We weren’t supposed to drive the golf cart, but my cousin Pal took the key when all of the adults were showering and getting ready to go have drinks with the neighbors. Pal was always taking keys. The year before, when we’d been vacationing at the exact same beach house, the one we always stayed at, a rental with four bedrooms and an outdoor shower and a ping pong table, he’d taken the house keys one day and buried them in the backyard. The yard was all sand and scratchy Bermuda grass. When the adults asked him why he did it, he said that he wanted to be a comedian and he was trying to generate material for himself. The adults said, “That’s not funny, Pal,” and Pal said, “It was actually pretty funny watching you dig up the yard.” One time he saw Caddyshack and every time he farted after that, he would say, “Somebody step on a duck?”
Pal and I waited for our parents to leave for their cocktail hour. I sat in a wicker chair and he sat on the couch with the striped cushions. One time, maybe three or four years earlier, Pal had unzipped one of those cushions and hid his parents’ car keys in there. That was the time my aunt Sandy, Pal’s mother, spanked him right out in the living room with her hairbrush. I thought we could watch TV or play ping pong once they left for the neighbors’ house, but Pal had different ideas. He cradled the box of leftover doughnut holes from that morning’s breakfast and stared at me. The golf cart key was in his pocket.
He popped a doughnut hole into his mouth and said, “Don’t say anything.”
He stuffed three more doughnut holes into his mouth, one after the other, pushing them in with his fingers, and then started to sing “Cheeseburger in Paradise,” which was one of our beach songs. I told him that I hoped he didn’t choke because it would be an embarrassing way to die and everybody would read about it in his obituary. He sang louder. I was thirteen, a whole year older than Pal and a staggering two inches taller than he was, but somehow he was the one who always ended up in charge. I never understood how that happened, but he was always the leader and I was always the follower, no matter what I did or said. I didn’t necessarily want to be the leader, but it might have been nice to have the option every now and then.
My parents emerged first, leaving the door to their bedroom open. The lingering steam from their showers drifted out into the living room. I could smell my mom’s perfume, a shock of citrus, and my dad’s Speed Stick. My dad wore a Ralph Lauren polo, seersucker shorts, and a pair of boat shoes. My mom had on a Lily Pulitzer dress that was printed with giant squids. They said they were just going to have drinks with this couple down the street, who were also from Greenville, a doctor and a real estate agent, and they would be home in time to say goodnight. There was Sprite in the fridge and some maraschino cherries in the cabinet if we wanted to make mocktails while they were gone.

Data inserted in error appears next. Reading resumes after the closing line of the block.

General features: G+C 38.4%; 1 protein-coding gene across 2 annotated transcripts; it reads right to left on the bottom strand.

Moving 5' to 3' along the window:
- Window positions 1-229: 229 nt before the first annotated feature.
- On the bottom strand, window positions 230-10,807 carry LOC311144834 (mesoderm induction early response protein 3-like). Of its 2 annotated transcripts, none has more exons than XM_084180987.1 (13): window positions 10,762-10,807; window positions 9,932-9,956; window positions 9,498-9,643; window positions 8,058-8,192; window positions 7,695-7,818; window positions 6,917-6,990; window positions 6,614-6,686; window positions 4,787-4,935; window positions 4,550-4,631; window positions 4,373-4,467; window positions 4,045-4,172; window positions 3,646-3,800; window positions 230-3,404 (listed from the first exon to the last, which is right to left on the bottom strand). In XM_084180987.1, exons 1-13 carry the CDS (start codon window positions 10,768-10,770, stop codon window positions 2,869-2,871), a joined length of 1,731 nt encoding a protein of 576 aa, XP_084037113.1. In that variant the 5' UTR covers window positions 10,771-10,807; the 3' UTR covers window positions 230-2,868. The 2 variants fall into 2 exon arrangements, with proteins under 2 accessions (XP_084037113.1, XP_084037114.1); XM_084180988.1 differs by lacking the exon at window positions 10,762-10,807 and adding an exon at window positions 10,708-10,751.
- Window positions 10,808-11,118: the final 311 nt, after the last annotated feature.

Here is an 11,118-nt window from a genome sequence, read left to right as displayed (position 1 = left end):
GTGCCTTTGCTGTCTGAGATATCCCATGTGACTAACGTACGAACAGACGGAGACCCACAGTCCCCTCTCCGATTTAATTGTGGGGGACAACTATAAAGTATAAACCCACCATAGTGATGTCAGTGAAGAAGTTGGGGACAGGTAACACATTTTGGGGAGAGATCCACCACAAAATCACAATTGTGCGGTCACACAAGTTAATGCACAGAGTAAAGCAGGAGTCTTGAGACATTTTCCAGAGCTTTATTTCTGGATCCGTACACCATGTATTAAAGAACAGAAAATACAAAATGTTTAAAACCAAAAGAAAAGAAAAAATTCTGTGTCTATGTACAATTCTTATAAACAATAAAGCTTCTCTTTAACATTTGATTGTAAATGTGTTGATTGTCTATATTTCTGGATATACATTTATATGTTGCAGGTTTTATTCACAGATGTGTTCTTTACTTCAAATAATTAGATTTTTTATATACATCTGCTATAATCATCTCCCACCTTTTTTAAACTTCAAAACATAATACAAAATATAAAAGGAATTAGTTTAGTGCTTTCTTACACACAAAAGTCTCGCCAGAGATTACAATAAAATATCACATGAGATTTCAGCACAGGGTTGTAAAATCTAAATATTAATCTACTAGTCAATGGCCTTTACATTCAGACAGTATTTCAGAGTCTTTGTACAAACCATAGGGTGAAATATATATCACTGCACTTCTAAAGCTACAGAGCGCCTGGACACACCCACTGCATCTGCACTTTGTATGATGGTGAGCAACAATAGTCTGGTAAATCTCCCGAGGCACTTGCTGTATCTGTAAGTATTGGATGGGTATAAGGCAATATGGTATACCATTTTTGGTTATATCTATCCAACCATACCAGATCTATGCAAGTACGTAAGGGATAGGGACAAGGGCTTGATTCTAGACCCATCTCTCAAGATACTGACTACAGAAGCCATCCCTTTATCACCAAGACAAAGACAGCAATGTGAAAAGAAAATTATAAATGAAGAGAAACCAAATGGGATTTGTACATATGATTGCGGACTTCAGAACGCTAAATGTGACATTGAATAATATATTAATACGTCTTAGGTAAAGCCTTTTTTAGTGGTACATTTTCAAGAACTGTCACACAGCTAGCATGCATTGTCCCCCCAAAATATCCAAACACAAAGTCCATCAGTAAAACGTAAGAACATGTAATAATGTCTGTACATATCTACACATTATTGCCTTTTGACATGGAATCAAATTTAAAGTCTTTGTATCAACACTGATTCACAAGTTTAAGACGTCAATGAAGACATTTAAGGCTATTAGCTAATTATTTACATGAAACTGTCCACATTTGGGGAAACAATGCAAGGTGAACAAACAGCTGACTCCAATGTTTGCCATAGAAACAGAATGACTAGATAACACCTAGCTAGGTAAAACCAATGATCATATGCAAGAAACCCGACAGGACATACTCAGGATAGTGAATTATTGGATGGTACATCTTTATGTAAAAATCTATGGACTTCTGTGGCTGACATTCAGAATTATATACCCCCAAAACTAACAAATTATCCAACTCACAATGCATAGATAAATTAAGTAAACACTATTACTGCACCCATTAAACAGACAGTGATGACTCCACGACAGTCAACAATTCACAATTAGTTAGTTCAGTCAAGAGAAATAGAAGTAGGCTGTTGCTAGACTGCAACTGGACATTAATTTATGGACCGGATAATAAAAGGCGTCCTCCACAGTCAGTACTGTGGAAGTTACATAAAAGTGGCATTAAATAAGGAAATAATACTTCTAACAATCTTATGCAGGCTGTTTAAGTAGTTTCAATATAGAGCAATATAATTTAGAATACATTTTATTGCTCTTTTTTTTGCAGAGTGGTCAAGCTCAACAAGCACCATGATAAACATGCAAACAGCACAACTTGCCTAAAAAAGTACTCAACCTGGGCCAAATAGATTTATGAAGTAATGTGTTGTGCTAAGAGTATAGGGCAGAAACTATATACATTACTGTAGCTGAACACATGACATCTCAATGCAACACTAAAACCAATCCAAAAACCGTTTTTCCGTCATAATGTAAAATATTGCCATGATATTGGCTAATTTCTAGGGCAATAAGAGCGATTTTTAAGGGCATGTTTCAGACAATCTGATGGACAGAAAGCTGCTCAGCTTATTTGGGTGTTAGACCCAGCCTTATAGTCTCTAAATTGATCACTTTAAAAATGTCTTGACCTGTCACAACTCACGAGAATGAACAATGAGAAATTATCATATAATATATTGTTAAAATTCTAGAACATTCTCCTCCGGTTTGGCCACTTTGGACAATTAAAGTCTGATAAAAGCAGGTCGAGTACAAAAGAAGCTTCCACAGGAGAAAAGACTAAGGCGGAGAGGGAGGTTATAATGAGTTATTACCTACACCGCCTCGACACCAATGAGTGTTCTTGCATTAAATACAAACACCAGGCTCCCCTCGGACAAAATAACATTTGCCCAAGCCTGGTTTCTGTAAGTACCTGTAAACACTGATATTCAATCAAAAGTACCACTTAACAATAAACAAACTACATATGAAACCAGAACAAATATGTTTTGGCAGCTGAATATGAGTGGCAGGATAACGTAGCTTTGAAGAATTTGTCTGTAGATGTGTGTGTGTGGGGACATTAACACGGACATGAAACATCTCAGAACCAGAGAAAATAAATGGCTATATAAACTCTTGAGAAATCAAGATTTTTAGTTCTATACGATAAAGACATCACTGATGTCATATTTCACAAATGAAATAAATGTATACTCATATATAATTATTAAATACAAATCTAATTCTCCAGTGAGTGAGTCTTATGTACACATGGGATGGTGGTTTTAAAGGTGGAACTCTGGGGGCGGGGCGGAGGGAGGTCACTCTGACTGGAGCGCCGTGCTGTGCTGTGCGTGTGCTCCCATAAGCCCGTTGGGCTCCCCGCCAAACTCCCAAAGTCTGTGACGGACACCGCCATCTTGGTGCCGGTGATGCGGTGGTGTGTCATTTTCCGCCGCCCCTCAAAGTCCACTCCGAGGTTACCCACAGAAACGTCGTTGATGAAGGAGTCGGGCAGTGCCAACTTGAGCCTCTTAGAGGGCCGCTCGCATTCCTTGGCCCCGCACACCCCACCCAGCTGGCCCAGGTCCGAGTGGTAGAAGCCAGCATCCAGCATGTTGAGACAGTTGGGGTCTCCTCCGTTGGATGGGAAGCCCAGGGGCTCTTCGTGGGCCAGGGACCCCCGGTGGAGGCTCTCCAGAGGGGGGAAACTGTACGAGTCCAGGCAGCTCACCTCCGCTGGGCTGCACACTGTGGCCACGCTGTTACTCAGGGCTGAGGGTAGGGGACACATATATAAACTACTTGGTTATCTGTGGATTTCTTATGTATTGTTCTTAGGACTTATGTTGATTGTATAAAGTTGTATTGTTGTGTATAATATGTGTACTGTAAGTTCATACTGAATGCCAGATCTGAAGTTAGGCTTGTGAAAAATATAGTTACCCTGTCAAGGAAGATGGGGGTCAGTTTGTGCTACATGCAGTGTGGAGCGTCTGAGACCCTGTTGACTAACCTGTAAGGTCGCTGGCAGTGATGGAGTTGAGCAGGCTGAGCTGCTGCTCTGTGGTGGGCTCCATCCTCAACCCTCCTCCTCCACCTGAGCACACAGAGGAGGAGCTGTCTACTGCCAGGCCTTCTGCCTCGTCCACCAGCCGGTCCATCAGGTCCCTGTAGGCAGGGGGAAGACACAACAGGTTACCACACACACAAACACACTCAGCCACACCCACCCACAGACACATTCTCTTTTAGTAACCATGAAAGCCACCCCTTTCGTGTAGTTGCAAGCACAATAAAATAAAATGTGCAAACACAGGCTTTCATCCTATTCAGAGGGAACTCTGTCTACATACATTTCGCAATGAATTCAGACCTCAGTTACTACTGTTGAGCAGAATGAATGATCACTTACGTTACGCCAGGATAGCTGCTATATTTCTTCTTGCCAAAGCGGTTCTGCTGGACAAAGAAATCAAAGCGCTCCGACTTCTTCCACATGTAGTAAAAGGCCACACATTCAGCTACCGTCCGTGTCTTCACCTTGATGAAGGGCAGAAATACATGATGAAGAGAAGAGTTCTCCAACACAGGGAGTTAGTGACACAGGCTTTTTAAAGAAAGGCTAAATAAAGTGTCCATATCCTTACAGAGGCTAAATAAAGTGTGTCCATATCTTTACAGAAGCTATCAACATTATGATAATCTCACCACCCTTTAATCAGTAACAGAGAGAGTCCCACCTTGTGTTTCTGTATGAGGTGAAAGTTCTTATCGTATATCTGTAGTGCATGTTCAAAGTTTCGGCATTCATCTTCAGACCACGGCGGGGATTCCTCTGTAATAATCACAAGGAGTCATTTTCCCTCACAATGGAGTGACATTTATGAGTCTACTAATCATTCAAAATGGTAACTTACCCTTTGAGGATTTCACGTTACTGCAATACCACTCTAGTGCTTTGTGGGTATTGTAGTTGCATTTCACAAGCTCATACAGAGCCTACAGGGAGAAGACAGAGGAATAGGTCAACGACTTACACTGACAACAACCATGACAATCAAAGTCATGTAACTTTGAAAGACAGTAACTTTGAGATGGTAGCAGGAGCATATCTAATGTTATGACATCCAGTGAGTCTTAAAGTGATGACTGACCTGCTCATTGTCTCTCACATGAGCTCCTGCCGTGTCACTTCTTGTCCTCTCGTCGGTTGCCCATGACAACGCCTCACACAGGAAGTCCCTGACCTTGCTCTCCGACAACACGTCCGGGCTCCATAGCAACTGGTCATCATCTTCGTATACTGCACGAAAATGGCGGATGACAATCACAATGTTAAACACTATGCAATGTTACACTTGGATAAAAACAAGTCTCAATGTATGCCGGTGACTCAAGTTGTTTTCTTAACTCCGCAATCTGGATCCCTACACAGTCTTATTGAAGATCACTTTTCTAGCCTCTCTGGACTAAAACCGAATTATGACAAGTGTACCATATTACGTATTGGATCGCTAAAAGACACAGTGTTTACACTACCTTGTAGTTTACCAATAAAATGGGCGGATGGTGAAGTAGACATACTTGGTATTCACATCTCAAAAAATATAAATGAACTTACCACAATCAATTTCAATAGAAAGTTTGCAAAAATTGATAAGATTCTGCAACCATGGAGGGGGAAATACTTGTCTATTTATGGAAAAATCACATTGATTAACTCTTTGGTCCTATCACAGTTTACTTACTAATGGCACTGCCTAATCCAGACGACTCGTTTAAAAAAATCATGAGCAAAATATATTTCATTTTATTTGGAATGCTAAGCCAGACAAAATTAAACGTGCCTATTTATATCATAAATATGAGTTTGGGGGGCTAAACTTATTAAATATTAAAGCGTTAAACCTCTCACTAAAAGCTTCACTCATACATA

Pal said, “Thanks, but if I get thirsty I’ll just have one of your Coronas.”
My dad said, “Very funny.”
Pal said, “Funny makes the money. You know, I’ve been thinking about it and I think I’m gonna buy this house when I become a rich and famous comedian.”
“Really?” my mom said, cocking her head to one side. She stood beside my dad, running her hand up his back and then twirling his hair around her finger. My dad was bald on top but the hair that wrapped around his head was thick and soft. My mom said, “That sounds great, Pal. We look forward to your success.”
“But obviously,” Pal said, licking the sugary glaze from his fingers, “I’ll be taking the master bedroom, which means that you and uncle Jack will have to take my bedroom. My parents can stay where they are and so can Missy.”
“Ah,” my mom said. “So you’ll put us in the room with the twin beds.”
My mom said, “How generous,” and then winked at me. “That shouldn’t be a problem. Right, Jack? We’ll have plenty of room if we push the beds together.”
“No problem at all,” my dad said. “It sounds like he’s got it all figured out.”
Then my aunt and uncle came out of their bedroom. My aunt Sandy, who only wore clothes that had “petite” written on the tag, struck a pose that screamed “cha cha cha!” She said she’d worked up a big thirst that day, a terrible thirst. She spread her arms out and said she could not even measure the size of her thirst. It was greater than her wingspan—and weren’t her arms looking an awful lot like wings these days, what with this skin sagging down? She said that Buck and Geri, the people down the street who they were going to visit, the doctor and the real estate agent, had better have a decent Pino or else they were going to get it. She glared at me with those nut-brown eyes and dragged a finger across her throat. I said, “What’s Pino?” and she laughed. She wore a Tommy Bahama dress printed with these huge Hawaiian flowers and my uncle Simmons wore a shirt with the exact same pattern on it.
Uncle Simmons walked over to Pal, saying, “What were y’all going on about before?” He tried to get at the doughnut holes, but Pal jerked the box away.
Simmons said, “Geez, Pal.”
Pal said, “Geez, Dad. Shouldn’t you have left like fifteen minutes ago?”
Pal looked at me, wanting backup.
I said, “You don’t want to be late,” but nobody paid any attention to me.
My mom said, “Pal was just telling us that he’s going to buy this house for all of us once he becomes a famous comedian.”